The new country needed a symbol that would represent the United States and be recognized around the world. However this task was easier said than done. In the end, it would take six years and two more committees before the Great Seal of the United States was adopted on June 20, 1782. The purpose of the Great Seal is to serve as the recognized symbol of America, and for more than 200 years it has been used as the official emblem displayed and stamped on treaties, government appointments, and other important documents, including US passports. However, it is probably most recognized as the illustration on the back of the one-dollar bill. The metal die and counter die of the Great Seal and its press are housed at the State Department in Washington, DC, and can only be used with the permission of the Secretary of State.

While the Great Seal is a symbol of America, it is comprised of many other symbols:

  • The American bald eagle, our national bird, symbolizes Liberty, Freedom, and Independence.
  • The shield held by the eagle shows that we can protect and defend our country independently, without aid from others.
  • Just as on the American flag, the stripes on the shield represent the first thirteen colonies, and just as on the flag, the colors themselves are symbolic. (Have the students recall what the colors represent from Lesson 1).
  • The blue field on top of the stripes represents the US Congress and how it binds the states together. In addition, the color blue is symbolic. (Have the students recall what the color means from Lesson 1).
  • The banner in the eagle’s beak bears the country’s motto, “E Pluribus Unum” (Out of many, one), meaning that while we are many individual states and people, we are one country.
  • The olive branch represents Peace.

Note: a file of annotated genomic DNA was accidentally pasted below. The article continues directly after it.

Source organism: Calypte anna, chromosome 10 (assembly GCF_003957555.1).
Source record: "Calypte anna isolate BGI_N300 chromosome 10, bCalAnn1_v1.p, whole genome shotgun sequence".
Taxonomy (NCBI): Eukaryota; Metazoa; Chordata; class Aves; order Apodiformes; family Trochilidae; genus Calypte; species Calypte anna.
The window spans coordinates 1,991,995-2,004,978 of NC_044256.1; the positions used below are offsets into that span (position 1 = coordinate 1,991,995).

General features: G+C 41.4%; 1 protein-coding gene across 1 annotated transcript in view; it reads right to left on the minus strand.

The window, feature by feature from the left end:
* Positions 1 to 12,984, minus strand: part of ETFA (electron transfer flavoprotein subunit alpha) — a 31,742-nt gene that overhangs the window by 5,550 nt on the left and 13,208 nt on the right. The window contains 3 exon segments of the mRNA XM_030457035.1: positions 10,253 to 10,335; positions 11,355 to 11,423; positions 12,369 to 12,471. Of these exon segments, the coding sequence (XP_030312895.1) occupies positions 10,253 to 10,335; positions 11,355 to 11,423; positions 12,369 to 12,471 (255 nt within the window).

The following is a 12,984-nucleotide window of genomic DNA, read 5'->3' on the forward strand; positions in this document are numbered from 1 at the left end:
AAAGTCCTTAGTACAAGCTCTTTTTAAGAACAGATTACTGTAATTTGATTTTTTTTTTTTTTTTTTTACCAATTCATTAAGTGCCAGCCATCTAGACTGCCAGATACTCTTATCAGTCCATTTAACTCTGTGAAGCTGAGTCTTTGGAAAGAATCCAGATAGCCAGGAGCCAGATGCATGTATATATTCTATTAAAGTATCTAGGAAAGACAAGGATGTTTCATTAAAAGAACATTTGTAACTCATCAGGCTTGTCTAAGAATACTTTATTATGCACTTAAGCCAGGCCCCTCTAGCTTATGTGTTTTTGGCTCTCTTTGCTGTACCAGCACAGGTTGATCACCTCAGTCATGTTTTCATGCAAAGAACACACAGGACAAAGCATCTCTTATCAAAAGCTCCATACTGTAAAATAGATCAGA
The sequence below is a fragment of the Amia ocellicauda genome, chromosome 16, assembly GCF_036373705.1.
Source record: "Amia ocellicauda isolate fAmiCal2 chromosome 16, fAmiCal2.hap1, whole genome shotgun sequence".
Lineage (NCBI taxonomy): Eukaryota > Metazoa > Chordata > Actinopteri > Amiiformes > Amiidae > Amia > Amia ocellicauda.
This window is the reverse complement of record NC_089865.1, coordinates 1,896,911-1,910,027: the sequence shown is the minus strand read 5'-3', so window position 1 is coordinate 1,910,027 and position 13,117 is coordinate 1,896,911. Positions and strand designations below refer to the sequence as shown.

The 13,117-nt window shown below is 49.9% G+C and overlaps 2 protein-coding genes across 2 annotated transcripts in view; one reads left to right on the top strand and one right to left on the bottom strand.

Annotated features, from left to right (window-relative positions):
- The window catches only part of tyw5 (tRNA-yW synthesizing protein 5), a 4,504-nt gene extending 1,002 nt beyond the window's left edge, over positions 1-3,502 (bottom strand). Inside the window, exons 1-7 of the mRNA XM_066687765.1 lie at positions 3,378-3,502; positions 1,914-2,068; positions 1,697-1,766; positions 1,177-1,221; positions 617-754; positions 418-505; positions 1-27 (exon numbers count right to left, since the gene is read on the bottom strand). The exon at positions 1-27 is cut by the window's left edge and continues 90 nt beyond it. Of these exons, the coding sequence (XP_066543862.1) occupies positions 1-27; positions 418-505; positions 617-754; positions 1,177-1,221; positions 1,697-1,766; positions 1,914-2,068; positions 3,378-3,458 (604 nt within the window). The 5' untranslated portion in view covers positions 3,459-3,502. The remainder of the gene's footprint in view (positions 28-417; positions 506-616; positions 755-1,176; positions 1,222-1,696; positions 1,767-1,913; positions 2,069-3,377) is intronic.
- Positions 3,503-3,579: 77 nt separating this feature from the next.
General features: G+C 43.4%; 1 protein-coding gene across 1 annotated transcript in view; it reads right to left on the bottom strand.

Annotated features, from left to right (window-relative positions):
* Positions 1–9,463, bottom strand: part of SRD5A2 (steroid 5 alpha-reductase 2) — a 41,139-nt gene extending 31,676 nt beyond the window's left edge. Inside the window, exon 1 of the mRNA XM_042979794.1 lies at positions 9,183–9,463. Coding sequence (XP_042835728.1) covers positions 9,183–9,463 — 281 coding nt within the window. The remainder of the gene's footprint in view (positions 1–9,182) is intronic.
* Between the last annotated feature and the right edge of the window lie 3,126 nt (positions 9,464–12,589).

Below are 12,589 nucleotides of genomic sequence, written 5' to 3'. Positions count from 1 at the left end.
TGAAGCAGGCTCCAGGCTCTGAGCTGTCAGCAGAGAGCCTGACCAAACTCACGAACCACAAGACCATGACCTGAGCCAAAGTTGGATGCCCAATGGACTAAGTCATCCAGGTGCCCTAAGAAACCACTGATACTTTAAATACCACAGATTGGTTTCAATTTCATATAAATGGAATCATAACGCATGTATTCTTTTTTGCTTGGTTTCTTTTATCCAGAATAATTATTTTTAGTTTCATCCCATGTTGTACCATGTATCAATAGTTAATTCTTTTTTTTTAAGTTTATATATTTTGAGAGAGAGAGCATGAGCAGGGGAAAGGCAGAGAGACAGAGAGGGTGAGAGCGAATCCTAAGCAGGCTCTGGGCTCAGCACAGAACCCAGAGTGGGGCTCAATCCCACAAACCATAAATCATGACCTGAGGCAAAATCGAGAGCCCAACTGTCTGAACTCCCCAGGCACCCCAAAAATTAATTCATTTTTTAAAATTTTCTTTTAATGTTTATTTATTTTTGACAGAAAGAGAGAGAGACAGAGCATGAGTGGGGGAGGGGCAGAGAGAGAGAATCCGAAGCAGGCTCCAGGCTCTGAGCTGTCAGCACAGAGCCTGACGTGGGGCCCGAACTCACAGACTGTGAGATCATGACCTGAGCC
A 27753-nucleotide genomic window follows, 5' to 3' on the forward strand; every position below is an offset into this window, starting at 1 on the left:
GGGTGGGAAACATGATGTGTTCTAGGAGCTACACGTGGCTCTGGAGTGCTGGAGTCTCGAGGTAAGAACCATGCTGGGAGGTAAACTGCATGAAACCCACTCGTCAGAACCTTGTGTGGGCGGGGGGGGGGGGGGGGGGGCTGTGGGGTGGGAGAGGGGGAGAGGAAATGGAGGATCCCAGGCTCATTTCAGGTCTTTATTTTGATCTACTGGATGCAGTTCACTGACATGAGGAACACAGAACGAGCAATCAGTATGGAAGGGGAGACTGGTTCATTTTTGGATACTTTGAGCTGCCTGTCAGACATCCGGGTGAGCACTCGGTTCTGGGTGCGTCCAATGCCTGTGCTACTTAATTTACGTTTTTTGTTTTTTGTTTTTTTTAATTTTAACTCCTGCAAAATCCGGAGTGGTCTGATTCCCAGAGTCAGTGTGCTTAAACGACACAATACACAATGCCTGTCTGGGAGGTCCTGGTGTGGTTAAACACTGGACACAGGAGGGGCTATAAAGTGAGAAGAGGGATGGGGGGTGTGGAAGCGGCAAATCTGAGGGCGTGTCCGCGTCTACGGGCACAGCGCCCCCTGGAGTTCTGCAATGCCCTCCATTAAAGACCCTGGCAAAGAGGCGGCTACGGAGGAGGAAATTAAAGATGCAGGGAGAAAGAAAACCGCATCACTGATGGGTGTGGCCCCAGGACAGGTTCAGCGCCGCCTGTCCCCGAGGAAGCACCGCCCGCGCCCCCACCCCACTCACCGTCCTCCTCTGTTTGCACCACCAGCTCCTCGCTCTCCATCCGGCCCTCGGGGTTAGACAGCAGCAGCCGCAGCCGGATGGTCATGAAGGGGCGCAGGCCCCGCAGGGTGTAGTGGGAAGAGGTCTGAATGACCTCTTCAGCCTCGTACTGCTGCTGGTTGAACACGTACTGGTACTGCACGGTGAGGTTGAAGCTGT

• The arrows represent War.
  • The eagle is facing the olive branch, meaning that peace is always the first choice, but we can fight if we must.
  • The stars in the cloud represent the new constellation of the United States surrounded by rays of light (called a “glory”) shining through as America takes its place among the countries of the world.

Materials

Procedure

  1. Class Discussion: What is a symbol? Review the concept from the last two lessons.
  2. Class Discussion: Pass out the image of the Great Seal and have the students examine it closely. Ask the following:
    • Count and list the different objects on the seal. Is there a pattern? (arrows, leaves on the olive branch, olives, stars, and stripes)
    • Why does the number thirteen keep recurring? (the original thirteen colonies)
    • What are some interesting details that you can see? (List the symbols as the students identify them.)
  3. Show the students the illustration of the dollar bill and discuss the information in the introduction. (The illustration of the pyramid on the dollar bill is the reverse side of the Great Seal. However, other than being printed on the dollar bill, it is not used on official documents or commonly used for display.)
  4. Explain the unfamiliar vocabulary as necessary. Terms you might discuss include: treaties, committees, emblem, die and counter die, independence, and constellation.
  5. Hand out the Graphic Organizer: “The Great Seal of the United States.”
  6. Direct the students to complete the organizer based their grade level and language ability. First they will draw one of the many symbols of the Great Seal. Then, with an illustration, key words, or even sentences, the students will identify and explain what it symbolizes. For example, a drawing of the shield might be followed by a drawing of people behind a shield with arrows, bombs, and bullets bouncing off of it or perhaps by a few sentences describing how it is the job of the government to protect the people. If time allows you can have the students analyze more than one symbol.
  7. Debrief with the class and have them share and explain their analyses.
  8. Extension Activity: If time permits or as a follow-up you can have the students analyze the reverse (back) of the Great Seal. The US State Department website has information on the reverse side’s symbolism.

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Great plans for young learners.


These are fantastic! A great resource. Thank you!